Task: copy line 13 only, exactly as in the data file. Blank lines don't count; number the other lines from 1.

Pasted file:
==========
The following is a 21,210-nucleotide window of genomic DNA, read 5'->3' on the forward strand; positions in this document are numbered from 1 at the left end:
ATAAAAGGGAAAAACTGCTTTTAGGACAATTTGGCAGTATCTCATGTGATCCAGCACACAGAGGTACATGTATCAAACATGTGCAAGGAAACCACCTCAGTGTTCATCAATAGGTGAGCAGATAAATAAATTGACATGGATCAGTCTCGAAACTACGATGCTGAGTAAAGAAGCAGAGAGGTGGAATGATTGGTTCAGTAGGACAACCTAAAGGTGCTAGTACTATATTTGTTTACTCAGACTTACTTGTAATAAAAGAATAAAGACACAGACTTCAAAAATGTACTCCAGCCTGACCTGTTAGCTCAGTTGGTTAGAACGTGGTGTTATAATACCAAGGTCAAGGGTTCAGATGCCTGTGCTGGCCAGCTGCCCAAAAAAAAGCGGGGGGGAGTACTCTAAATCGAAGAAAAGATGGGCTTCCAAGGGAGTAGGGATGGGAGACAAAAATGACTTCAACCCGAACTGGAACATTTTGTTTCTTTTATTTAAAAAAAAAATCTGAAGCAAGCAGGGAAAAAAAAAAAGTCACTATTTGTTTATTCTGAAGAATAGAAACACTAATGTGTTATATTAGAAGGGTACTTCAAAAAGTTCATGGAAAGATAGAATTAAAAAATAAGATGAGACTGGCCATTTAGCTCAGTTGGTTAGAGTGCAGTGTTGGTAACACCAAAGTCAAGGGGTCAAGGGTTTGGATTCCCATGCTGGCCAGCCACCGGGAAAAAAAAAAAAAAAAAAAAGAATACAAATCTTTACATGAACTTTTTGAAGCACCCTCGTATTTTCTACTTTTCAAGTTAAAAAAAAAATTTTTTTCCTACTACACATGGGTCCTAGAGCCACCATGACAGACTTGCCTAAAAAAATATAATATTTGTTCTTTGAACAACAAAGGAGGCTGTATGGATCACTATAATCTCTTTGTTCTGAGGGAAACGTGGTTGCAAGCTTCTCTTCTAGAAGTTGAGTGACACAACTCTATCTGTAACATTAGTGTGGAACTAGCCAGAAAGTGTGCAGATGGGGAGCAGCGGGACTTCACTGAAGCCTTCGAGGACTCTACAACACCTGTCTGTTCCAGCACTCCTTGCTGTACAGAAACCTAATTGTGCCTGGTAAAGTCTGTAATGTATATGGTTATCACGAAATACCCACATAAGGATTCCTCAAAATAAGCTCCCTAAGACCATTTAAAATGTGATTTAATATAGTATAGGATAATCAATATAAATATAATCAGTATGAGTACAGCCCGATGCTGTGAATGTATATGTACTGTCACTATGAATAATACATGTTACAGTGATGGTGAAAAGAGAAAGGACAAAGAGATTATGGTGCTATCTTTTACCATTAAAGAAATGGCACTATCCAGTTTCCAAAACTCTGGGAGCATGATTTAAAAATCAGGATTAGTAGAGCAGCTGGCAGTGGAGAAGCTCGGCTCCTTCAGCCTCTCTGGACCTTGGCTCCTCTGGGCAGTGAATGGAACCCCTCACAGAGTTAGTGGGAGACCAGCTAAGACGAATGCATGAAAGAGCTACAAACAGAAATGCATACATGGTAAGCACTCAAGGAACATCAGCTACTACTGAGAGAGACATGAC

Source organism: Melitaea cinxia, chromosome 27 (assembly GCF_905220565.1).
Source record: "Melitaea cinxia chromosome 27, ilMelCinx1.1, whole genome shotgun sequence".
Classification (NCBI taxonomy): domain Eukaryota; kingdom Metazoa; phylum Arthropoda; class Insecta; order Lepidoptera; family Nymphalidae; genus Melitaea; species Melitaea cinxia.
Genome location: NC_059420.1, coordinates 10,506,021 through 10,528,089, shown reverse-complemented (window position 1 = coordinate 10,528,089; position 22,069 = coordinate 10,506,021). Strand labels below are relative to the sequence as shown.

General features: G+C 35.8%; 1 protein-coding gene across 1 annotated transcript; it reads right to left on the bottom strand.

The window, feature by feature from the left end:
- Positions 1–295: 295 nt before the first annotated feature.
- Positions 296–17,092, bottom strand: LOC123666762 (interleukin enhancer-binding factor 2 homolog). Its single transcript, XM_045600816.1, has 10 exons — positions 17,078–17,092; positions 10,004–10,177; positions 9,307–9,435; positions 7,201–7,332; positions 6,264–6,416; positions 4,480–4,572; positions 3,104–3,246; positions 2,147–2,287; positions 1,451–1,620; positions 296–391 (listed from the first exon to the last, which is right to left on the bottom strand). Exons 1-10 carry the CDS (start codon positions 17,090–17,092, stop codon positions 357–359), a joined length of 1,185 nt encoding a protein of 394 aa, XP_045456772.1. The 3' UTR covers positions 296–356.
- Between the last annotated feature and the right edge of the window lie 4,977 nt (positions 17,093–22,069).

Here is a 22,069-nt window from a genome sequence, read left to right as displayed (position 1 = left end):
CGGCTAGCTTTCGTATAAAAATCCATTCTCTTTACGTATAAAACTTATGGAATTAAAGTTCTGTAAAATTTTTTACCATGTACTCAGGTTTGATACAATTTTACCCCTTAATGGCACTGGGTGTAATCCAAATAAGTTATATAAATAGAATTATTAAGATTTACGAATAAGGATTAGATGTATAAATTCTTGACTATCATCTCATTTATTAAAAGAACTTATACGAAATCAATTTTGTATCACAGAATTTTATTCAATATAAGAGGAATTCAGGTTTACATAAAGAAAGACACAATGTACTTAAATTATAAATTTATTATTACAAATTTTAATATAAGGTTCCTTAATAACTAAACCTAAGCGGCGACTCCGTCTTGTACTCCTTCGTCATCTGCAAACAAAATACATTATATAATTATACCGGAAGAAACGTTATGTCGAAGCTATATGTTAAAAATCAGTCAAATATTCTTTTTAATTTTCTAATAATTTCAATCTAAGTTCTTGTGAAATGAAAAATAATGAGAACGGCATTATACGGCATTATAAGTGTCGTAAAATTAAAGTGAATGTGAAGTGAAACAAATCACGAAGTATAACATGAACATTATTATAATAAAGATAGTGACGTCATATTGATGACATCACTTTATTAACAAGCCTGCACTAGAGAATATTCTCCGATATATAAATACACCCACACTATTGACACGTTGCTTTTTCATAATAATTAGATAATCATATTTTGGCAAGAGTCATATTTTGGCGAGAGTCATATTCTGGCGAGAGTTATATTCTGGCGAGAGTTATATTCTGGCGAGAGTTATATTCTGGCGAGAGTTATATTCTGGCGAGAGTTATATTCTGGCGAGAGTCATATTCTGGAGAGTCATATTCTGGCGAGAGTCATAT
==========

CGGCTAGCTTTCGTATAAAAATCCATTCTCTTTACGTATAAAACTTATGGAATTAAAGTTCTGTAAAATTTTTTACCATGTACTCAGGTTTGATACAATTTTACCCCTTAATGGCACTGGGTGTAATCCAAATAAGTTATATAAATAGAATTATTAAGATTTACGAATAAGGATTAGATGTATAAATTCTTGACTATCATCTCATTTATTAAAAGAACTTATACGAAATCAATTTTGTATCACAGAATTTTATTCAATATAAGAGGAATTCAGGTTTACATAAAGAAAGACACAATGTACTTAAATTATAAATTTATTATTACAAATTTTAATATAAGGTTCCTTAATAACTAAACCTAAGCGGCGACTCCGTCTTGTACTCCTTCGTCATCTGCAAACAAAATACATTATATAATTATACCGGAAGAAACGTTATGTCGAAGCTATATGTTAAAAATCAGTCAAATATTCTTTTTAATTTTCTAATAATTTCAATCTAAGTTCTTGTGAAATGAAAAATAATGAGAACGGCATTATACGGCATTATAAGTGTCGTAAAATTAAAGTGAATGTGAAGTGAAACAAATCACGAAGTATAACATGAACATTATTATAATAAAGATAGTGACGTCATATTGATGACATCACTTTATTAACAAGCCTGCACTAGAGAATATTCTCCGATATATAAATACACCCACACTATTGACACGTTGCTTTTTCATAATAATTAGATAATCATATTTTGGCAAGAGTCATATTTTGGCGAGAGTCATATTCTGGCGAGAGTTATATTCTGGCGAGAGTTATATTCTGGCGAGAGTTATATTCTGGCGAGAGTTATATTCTGGCGAGAGTTATATTCTGGCGAGAGTCATATTCTGGAGAGTCATATTCTGGCGAGAGTCATAT